Green pioneers, organized by a Dominican sister, transform a town

by Sharon Abercrombie

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Nearly 1,000 households in the rural community of Springfield, Kentucky, have become earth healers. And they want the world passing by their doorsteps to know what they’re up to.

So they’ve decorated their mailboxes with vibrantly colored decals announcing that “we are proud to be a Green Pioneer Home.”

Green Pioneers have pledged to incorporate eight simple, doable, sustainable living practices into their lives. The working list, which they sign onto, from a Web site, has 17 activities to choose from. People can recycle, use compact fluorescent bulbs and reusable shopping bags. They can grow some of their own food, use natural cleaning products, give their car a Sabbath day off once a week and stop buying bottled water. They can incorporate a prayer practice such as mindfulness, silent time, and meatless meals into their lives.

Sr. Claire McGowan, a Springfield, Ky, Dominican Sister of Peace, organized the mail box decal campaign last year. It is one of the latest projects the nun has instigated since 2005, the year she launched an environmental community organizing effort from a rented office in Springfield’s City Hall.

“I felt called to do something to respond to the crisis of the Earth,” she told me. Her desire reaches back to 1991, the year Dominican Sr. Miriam MacGillis, founding director of Genesis Farm in New Jersey, presented a three-day session on Earth literacy at a chapter meeting of the Springfield sisters. ‘It just blew our minds,” said Sr. Claire.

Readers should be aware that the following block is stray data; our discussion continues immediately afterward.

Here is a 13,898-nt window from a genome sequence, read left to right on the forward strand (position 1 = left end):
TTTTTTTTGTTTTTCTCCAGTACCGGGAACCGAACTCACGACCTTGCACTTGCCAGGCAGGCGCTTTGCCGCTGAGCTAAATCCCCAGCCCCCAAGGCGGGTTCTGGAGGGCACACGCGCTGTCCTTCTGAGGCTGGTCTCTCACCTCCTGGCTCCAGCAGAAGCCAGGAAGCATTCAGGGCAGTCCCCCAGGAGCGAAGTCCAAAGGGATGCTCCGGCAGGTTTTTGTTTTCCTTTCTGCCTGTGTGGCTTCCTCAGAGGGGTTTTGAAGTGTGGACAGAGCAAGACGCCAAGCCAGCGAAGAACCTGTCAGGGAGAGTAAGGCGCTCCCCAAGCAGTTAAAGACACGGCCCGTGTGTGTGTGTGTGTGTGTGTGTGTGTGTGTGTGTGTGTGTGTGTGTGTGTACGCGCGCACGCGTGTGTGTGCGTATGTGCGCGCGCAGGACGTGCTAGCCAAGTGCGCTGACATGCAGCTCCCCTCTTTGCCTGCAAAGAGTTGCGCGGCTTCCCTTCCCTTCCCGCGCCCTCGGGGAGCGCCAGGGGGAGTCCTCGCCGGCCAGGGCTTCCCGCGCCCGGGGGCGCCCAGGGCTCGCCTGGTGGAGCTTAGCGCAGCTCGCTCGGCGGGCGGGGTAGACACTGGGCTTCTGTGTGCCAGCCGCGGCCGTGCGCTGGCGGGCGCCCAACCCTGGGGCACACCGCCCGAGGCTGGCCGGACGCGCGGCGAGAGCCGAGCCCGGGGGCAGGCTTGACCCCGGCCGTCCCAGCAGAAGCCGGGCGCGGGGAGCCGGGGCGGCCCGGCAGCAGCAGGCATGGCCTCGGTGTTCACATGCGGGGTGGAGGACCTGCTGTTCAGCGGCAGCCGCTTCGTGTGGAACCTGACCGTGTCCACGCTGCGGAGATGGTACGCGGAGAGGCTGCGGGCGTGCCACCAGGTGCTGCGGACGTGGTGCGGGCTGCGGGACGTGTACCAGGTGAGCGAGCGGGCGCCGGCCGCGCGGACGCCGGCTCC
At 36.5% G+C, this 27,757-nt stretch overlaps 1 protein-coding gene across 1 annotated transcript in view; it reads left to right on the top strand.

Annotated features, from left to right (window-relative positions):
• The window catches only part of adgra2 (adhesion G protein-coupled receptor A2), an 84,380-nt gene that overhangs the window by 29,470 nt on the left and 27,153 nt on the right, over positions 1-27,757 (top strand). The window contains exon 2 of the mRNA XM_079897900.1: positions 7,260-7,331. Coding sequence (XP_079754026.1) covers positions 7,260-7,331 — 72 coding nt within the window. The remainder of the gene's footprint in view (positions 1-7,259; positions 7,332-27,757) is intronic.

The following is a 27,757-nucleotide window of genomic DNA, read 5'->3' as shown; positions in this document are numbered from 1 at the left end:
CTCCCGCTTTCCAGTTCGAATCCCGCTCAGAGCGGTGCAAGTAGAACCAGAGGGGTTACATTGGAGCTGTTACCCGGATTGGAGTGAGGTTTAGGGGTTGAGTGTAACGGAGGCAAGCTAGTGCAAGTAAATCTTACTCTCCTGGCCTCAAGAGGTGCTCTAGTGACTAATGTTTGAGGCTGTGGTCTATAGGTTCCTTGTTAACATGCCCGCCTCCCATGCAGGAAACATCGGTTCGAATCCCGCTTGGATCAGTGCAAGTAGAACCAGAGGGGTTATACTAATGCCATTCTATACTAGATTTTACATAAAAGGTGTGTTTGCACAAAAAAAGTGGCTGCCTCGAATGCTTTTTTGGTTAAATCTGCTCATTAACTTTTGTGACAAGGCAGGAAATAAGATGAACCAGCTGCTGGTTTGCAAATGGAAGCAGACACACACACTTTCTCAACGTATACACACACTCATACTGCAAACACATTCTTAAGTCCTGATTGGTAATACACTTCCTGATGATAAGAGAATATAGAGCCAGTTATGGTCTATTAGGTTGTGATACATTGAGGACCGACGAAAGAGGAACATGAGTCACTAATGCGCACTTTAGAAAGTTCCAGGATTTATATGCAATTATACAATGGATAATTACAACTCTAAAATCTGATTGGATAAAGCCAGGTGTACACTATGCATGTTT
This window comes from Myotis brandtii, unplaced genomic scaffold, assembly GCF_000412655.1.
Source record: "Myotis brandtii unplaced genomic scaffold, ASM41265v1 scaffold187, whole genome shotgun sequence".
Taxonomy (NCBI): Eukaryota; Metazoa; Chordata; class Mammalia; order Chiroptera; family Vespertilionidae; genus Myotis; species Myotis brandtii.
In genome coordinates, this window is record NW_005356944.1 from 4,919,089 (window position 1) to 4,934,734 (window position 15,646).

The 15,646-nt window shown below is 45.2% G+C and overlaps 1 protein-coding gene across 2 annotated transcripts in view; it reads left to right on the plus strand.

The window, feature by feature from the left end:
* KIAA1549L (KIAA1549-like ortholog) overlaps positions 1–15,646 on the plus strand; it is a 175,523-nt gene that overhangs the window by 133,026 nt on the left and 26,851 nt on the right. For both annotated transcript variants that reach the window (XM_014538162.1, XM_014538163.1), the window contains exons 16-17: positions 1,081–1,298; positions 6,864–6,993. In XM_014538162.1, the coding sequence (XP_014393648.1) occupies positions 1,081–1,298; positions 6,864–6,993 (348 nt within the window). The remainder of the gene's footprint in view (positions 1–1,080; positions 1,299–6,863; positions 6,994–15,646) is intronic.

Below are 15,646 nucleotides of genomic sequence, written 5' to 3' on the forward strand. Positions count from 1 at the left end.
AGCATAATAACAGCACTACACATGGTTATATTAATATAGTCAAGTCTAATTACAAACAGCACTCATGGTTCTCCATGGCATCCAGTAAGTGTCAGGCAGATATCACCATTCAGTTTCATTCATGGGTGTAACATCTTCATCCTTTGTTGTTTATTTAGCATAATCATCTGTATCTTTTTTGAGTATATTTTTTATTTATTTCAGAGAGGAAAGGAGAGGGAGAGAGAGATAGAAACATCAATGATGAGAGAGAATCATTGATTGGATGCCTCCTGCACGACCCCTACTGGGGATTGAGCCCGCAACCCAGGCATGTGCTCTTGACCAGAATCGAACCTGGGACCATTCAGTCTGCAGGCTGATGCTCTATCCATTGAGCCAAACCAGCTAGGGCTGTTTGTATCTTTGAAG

At the time Sr. Claire, a former high school teacher and a counseling psychologist, was busy serving on her community’s leadership team. But after MacGillis’ presentation, Sr. Claire knew that when time allowed, she needed to add another line to her ministry resume. It would definitely include the word “Earth.”

Her resolve came to pass. By 2004 she had graduated from an Earth Literacy master’s degree program at St. Mary of the Woods College in Indiana and was eager to begin working for the planet.

Where could she best plant the seeds for this new ministry?

Springfield, Kentucky -- her religious community’s hometown -- came to mind. “Only two percent of it was developed,” she recalled. It hadn’t yet succumbed to selling off land to real estate developers or abandoning family farms.

“So what if we could create a sustainable community to inspire other counties around us?” Sr. Claire wondered.

The first item on her list was to open an environmental outreach/educational center somewhere in Springfield. One of the people she contacted about finding rental space happened to be the mayor’s brother. The next thing she knew, “the mayor was calling me and asking for a meeting.”

When Mike Haydon learned what Sr. Claire had in mind, he offered her some office space in city hall. Oh, yes, and if she would organize a curbside city recycling program for the city of Springfield, he’d reduce the rent. Sr. Claire McGowan took him up on the offer.

Today, about half of the 1,150 households in Springfield participate. The (Washington) County Solid Waste department also runs a large regional recycling center, but it is independent of Sr. Claire’s project. “Of course we promote that it be used by county residents,” she said.

From that initial effort, the non-profit organization, New Pioneers for a Sustainable Future, emerged. The New Pioneers board consists of business, education and religious leaders in addition to local farmers. “We wanted to have as broad a base as possible,” she explained.

New Pioneers is owned by the community of Springfield. The Preamble to the International Earth Charter serves as its guidepost. “We stand at a critical moment in Earth’s history, at a time when humanity just choose its future…we must join together to bring forth a sustainable global society founded in respect for nature, universal human rights, economic justice, and a culture of peace.”

In their six and a half year history, Sr. Claire and the group have been busy. They sponsor lunchtime learning meetings, drawing upon the Northwest Institute’s educational materials around such topics as food security and global warming. Study groups recently wound up an eight -week series on “Menu for the Future.”